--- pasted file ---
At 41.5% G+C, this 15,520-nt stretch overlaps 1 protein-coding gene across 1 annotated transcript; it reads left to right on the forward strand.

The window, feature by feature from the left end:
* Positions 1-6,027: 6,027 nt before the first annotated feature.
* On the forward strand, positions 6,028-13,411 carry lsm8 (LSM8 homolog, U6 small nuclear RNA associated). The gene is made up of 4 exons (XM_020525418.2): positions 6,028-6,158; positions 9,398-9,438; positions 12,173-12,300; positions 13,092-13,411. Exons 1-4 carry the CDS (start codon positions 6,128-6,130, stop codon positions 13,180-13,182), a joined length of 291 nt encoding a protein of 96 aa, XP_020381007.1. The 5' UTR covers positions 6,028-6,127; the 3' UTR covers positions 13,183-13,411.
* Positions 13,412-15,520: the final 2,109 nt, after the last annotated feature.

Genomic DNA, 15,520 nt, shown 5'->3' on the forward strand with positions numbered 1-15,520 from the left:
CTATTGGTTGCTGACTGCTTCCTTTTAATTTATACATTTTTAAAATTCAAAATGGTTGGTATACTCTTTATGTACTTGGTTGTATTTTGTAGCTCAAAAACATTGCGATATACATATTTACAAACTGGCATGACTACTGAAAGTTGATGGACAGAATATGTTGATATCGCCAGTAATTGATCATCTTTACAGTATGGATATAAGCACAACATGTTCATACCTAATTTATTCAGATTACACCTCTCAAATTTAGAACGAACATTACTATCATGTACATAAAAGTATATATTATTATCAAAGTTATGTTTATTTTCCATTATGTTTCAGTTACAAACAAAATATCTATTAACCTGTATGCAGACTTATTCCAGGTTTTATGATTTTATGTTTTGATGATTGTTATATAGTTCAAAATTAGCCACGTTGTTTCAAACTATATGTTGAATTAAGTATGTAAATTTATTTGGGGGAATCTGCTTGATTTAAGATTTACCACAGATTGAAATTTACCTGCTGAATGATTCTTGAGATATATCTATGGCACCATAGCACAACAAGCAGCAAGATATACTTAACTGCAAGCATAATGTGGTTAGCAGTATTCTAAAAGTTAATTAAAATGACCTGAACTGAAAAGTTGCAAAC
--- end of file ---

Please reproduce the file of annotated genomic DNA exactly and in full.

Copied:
At 41.5% G+C, this 15,520-nt stretch overlaps 1 protein-coding gene across 1 annotated transcript; it reads left to right on the forward strand.

The window, feature by feature from the left end:
* Positions 1-6,027: 6,027 nt before the first annotated feature.
* On the forward strand, positions 6,028-13,411 carry lsm8 (LSM8 homolog, U6 small nuclear RNA associated). The gene is made up of 4 exons (XM_020525418.2): positions 6,028-6,158; positions 9,398-9,438; positions 12,173-12,300; positions 13,092-13,411. Exons 1-4 carry the CDS (start codon positions 6,128-6,130, stop codon positions 13,180-13,182), a joined length of 291 nt encoding a protein of 96 aa, XP_020381007.1. The 5' UTR covers positions 6,028-6,127; the 3' UTR covers positions 13,183-13,411.
* Positions 13,412-15,520: the final 2,109 nt, after the last annotated feature.

Genomic DNA, 15,520 nt, shown 5'->3' on the forward strand with positions numbered 1-15,520 from the left:
CTATTGGTTGCTGACTGCTTCCTTTTAATTTATACATTTTTAAAATTCAAAATGGTTGGTATACTCTTTATGTACTTGGTTGTATTTTGTAGCTCAAAAACATTGCGATATACATATTTACAAACTGGCATGACTACTGAAAGTTGATGGACAGAATATGTTGATATCGCCAGTAATTGATCATCTTTACAGTATGGATATAAGCACAACATGTTCATACCTAATTTATTCAGATTACACCTCTCAAATTTAGAACGAACATTACTATCATGTACATAAAAGTATATATTATTATCAAAGTTATGTTTATTTTCCATTATGTTTCAGTTACAAACAAAATATCTATTAACCTGTATGCAGACTTATTCCAGGTTTTATGATTTTATGTTTTGATGATTGTTATATAGTTCAAAATTAGCCACGTTGTTTCAAACTATATGTTGAATTAAGTATGTAAATTTATTTGGGGGAATCTGCTTGATTTAAGATTTACCACAGATTGAAATTTACCTGCTGAATGATTCTTGAGATATATCTATGGCACCATAGCACAACAAGCAGCAAGATATACTTAACTGCAAGCATAATGTGGTTAGCAGTATTCTAAAAGTTAATTAAAATGACCTGAACTGAAAAGTTGCAAAC